Steve Tilston: the real Danny Collins

William Langley / 20 April 2015

In 1971 John Lennon wrote to aspiring folkie Steve Tilston. Over 40 years later it inspired Al Pacino's movie, Danny Collins.

The man whose story inspired Al Pacino’s new film is a grizzled, 65-year-old grandfather from Hebden Bridge, Yorkshire, who, with his battered guitar, still soldiers cheerfully around the British folk circuit. John Lennon’s handwritten letter of advice took 34 years to reach Steve Tilston, but the delay seems to have done no harm.

Steve never made the big time – at least not in the way The Beatles knew it – but today, looking back on a full life and a decent career, he has few regrets. He was 21 – cool, ambitious and hairy – when he was interviewed by ZigZag, a popular rock magazine, in 1971 and expressed the worry that becoming rich and famous might affect his ability to write good songs.

Lennon, then 30, saw the resulting article and wrote in reassurance: ‘Being rich doesn’t change your experience in the way you think. The only difference, basically, is that you don’t have to worry about money, food, roof, etc. But all other experiences – emotions, relationships – are the same.’

Advice from John Lennon 

Posted to the magazine, the letter never reached Steve, who found out about its existence only in 2005 when he was contacted by an American collector who had bought it for £7,000 at auction.

‘It was a strange feeling to know it had been around all this time, and I knew nothing about it,’ he said. ‘It tells you a lot about John Lennon that he took the trouble to write something like that to a young musician. I’ve sometimes wondered if it was because I was born in Liverpool, and he saw something of himself in me.

'At the time I was worried about how I would deal with becoming a big star and rich beyond the dreams of avarice, and John picked up on this and basically said, ‘Don’t worry about it’. It’s nicely expressed, a lovely gesture, and I suppose it might have been good for my ego to have got it, but I don’t think, honestly, it would have made much difference to my life.

A jobbing musician 

‘Yeah, it would have been great to have made lots of money, but I’ve been pretty happy as a jobbing musician. You look at the really big stars and you can see it isn’t an easy life. All that attention. I don’t think Bob Dylan would really like to be Bob Dylan again. I’d hate not being able to walk down the street without being recognised. For me it’s been respect more than adoration, and I’ll settle for that.’

Steve has never seen the original letter. ‘It’s enough for me to know it is there,’ he says. ‘The first I knew about it was when this chap called me up from the States and said: “Are you, by any chance, the Steve Tilston that John Lennon once wrote to?” Of course, I didn’t know what he was talking about, and that’s when the whole thing came out.’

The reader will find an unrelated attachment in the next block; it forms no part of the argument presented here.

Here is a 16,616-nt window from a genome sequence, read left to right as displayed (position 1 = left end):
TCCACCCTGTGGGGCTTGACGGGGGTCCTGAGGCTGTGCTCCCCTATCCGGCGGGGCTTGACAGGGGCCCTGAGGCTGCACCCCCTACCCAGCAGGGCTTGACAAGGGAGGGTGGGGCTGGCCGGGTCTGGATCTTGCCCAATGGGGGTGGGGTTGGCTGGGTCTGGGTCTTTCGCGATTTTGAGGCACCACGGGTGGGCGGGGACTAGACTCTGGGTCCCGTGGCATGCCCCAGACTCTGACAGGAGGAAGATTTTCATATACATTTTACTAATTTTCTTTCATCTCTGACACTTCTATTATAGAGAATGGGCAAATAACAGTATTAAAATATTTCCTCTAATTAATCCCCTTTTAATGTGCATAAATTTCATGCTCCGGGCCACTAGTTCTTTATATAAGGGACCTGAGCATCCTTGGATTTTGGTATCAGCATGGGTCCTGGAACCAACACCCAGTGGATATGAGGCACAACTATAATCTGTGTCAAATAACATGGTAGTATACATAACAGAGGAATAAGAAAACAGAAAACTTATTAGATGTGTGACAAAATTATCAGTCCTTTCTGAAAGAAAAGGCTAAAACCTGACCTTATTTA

The story was pounced upon by Hollywood writer/director Dan Fogelman, who originally intended to call the film Imagine, but later opted for Danny Collins – the fictional name of the main character. The story has been re-set in America, with Pacino playing a veteran, hard-living rocker who decides to reform after receiving the letter.

Al Pacino   

‘He’s really nothing at all like me,’ says Steve, ‘so I asked them not to use my name in the movie. It turned out the story was my intellectual property, so I got a decent payment, and they invited me to London to watch an advance screening of it. Sadly, I didn’t get to meet Al Pacino – I’m a big fan of his.’

Married, with four children and six grandchildren, Steve is one of the stalwarts of the folk rock scene, regularly touring in Britain and Europe, and often accompanied by his band The Durbervilles. ‘I liked the film,’ he says. ‘I was pleasantly surprised by it. Pacino is terrific. It’s really a story about redemption and how this guy’s life is changed by the letter. It’s nothing like my life, though. I’m happy with the one I’ve got.’

Read Saga Magazine's interview with Al Pacino

 

The letter John Lennon sent to Steve Tilston never reached him. It reads as follows:

Dear Steve Tilston + Richard Howell

Being rich doesn’t change your experience in the way you think. The only difference basically is that you don’t have to worry about money – food – roof – etc, but all other experiences – emotions – relationships – are the same as anybodies [sic], I know, I’ve been rich and poor, so has Yoko (rich – poor – rich) so whadya think of that.

love John + Yoko

Discover more about Steve Tilston on his official website

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